Chapter XXIII Back at Ashton - The Rover boys on a Tour by Edward Stratemeyer

The three Rovers listened in astonishment to what the auto-stage driver had to say concerning the sudden disappearance of Blackie Crowden.

"Then he must have jumped from the stage while you were running,"

remarked Dick.

"That's just what he did do, mister. And he took some chances, too, believe me, for I wasn't runnin' at less than twenty miles an hour."

"Did he have any baggage with him?" questioned Tom.

"He had a small handbag, that's all."

"Would you remember the place where he jumped off?" came from Sam, eagerly.

"Yes, it was on the road back of here--just before you turn into this highway."

"You mean the road that was so thick with dust?" remarked Tom.

"That's the place. He jumped off at a spot where the bushes are pretty thick, and there are three trees standin' close together just back of the bushes."

"I think I know that place," said Dick. "There is a small white cottage on the hillside just behind it."

"You've struck it," answered the stage driver. "I reckon as how he was goin' to call on somebody at the cottage. But why he didn't ask me to stop is a mystery. Why! he might have broken a leg gettin' off that way."

"That man is a criminal, and he did it to throw you off his track,"

announced Sam. "Do you know what I think?" he continued to his brothers.

"I think Blackie Crowden must have gotten on to the fact that we were at Fernwood, and made up his mind to clear out as soon as possible. Then he got afraid that we might question folks, including this stage driver, and so jumped from the auto-stage to throw us off his trail, provided we should follow the stage."

"I guess you have struck the nail on the head, Sam," answered his oldest brother. "But come on, let us see if we can find some trace of him." And in less than a minute more they had turned their machine around and were heading for the spot mentioned to them by the stage driver.

It was only a short run, and soon they halted beside the bushes hedging in three tall trees. Eagerly they looked around in all directions, but not a soul was in sight.

"I'm going up to the farmhouse," announced Sam.

"And I'll go with you," added Dick. "Tom, you stay down here and take a look around. If you see anything of him blow the auto horn three times."

At the farmhouse the two Rovers found themselves confronted by an elderly man and his wife, who looked at them rather curiously.

"No, there hasn't been anybody around here so far as I know," announced the farmer. "We haven't had a visitor for several days."

"I was out to the well about five minutes ago," put in his wife, "and if anybody had come up to the house or the barn I'd have seen him."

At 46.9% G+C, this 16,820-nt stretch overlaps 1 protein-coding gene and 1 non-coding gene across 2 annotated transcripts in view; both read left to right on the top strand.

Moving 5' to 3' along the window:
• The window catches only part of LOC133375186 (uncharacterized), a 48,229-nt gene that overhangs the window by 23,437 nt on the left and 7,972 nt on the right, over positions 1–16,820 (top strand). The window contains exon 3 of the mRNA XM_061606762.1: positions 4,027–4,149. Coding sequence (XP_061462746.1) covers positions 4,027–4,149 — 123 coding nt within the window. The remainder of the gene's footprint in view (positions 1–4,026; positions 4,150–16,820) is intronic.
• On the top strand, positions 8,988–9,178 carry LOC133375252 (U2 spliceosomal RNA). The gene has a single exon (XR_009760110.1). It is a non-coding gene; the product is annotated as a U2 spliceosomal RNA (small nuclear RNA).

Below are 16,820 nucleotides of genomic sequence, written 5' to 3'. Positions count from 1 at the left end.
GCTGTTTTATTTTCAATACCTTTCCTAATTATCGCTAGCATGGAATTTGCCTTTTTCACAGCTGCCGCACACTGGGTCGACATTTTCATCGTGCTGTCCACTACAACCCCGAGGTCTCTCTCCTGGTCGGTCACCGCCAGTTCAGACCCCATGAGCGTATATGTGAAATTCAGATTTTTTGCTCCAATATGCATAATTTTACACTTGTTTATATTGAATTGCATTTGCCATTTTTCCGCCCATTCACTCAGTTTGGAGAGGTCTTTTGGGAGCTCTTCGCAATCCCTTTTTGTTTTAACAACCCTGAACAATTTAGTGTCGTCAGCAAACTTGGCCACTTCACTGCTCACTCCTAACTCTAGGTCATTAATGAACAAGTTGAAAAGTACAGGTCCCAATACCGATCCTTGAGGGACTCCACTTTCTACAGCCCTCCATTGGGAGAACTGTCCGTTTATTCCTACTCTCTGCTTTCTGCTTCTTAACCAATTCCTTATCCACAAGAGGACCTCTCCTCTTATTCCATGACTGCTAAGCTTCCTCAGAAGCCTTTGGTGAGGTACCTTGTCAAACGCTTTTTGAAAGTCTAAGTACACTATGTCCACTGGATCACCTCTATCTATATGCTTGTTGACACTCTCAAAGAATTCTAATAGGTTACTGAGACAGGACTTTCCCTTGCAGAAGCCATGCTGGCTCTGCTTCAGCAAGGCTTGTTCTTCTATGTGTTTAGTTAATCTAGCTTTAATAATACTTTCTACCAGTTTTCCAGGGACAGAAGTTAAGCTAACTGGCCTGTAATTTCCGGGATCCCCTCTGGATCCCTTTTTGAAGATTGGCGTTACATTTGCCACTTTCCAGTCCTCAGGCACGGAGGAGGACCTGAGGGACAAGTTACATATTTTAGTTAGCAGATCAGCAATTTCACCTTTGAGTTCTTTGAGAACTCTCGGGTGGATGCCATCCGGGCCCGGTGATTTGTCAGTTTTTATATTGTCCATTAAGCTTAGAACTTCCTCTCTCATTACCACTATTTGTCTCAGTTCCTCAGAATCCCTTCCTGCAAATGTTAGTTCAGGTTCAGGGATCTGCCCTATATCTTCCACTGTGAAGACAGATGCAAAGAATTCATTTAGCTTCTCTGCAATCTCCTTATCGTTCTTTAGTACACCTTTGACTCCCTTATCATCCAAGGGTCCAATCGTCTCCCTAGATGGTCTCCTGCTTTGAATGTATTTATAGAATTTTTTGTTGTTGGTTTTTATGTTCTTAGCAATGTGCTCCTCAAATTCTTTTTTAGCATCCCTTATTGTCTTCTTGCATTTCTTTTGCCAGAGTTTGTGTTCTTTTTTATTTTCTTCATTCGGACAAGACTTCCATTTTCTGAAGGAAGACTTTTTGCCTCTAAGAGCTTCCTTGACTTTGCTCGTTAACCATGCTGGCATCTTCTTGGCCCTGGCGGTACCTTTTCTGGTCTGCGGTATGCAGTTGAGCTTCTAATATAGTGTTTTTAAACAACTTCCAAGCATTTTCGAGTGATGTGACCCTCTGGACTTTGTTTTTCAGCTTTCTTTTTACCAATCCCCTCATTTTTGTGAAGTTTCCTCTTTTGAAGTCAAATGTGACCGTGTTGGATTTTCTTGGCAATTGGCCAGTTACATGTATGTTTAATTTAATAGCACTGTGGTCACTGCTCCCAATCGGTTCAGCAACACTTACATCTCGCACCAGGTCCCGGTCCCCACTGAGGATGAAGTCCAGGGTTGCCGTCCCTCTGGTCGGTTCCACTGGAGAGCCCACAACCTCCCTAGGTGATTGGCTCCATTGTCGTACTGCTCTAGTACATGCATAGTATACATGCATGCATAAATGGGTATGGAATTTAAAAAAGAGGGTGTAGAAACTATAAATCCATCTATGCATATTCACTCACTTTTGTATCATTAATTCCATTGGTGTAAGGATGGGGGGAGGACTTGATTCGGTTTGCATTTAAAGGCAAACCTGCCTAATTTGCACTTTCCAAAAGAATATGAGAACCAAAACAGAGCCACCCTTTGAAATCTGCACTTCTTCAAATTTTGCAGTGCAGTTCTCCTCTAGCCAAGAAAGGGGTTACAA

"The fellow we are after is a criminal," explained Dick, "so if you don't mind we'll take a look around for him."

"A criminal!" cried the farmer. "Say, that's bad! Certainly look around all you please, and I hope if he is anywhere near you'll catch him. I'd go around with you myself, only I can't very well on account of this rheumatism of mine."

The two Rovers walked around the cottage and the out-buildings but found not the least trace of Blackie Crowden. Then, rather crestfallen, they returned to the automobile.

"Perhaps there's some mistake and it wasn't Crowden at all," was Sam's comment.

"Well, it was a man who stuttered, anyway, and the general description fitted Crowden," answered his brother.

When they reached the automobile, they found Tom gazing curiously at a piece of newspaper which he had picked up from the ground. It was rather crumpled, as if it had been used for wrapping purposes.

"See anything of him, Tom?" asked Dick.

"No," was the answer. "But look here. Do either of you recognize this print?" He held out the paper, which was the lower half of a newspaper page. Part of this was devoted to reading matter and the rest to advertisements.

"Why, sure! I know that paper," cried Dick. "See that advertisement of The Russel Department Store and that advertisement of Betts' Shoe Store?

That's a part of the _Knoxbury Weekly Leader_."

"That's just what it is!" ejaculated Sam. "Where did you get that paper, Tom?"

"Found it right here beside the bushes. It looks as if it had been used to wrap something in."

"Then that proves two things," announced Dick, flatly. "One is that the man who stutters was really Blackie Crowden, for who else could have been here with something wrapped in a Knoxbury newspaper? And the other thing is that he did as the stage driver said--left that stage somewhere near here."

"Right you are, Dick," returned his youngest brother, "but that doesn't answer the question--where is he now?"

"I think he got on to the fact that we were in Fernwood, and that it was his business to get out just as quickly as he could," said Tom. "And if that is true it is more than likely that he is a good distance away from here by now and keeping to side roads where he thinks he will not be followed."

"But what brought him to Fernwood in the first place?" questioned Sam.

"Give it up. Of course, he may have friends or relatives here. But I don't know how we are going to find out the truth about that, and what good will it do us if we do?"

A half hour was spent in that vicinity, the boys tramping up and down the road and through the fields and woods looking for some trace of the missing man. Then they returned to Fernwood.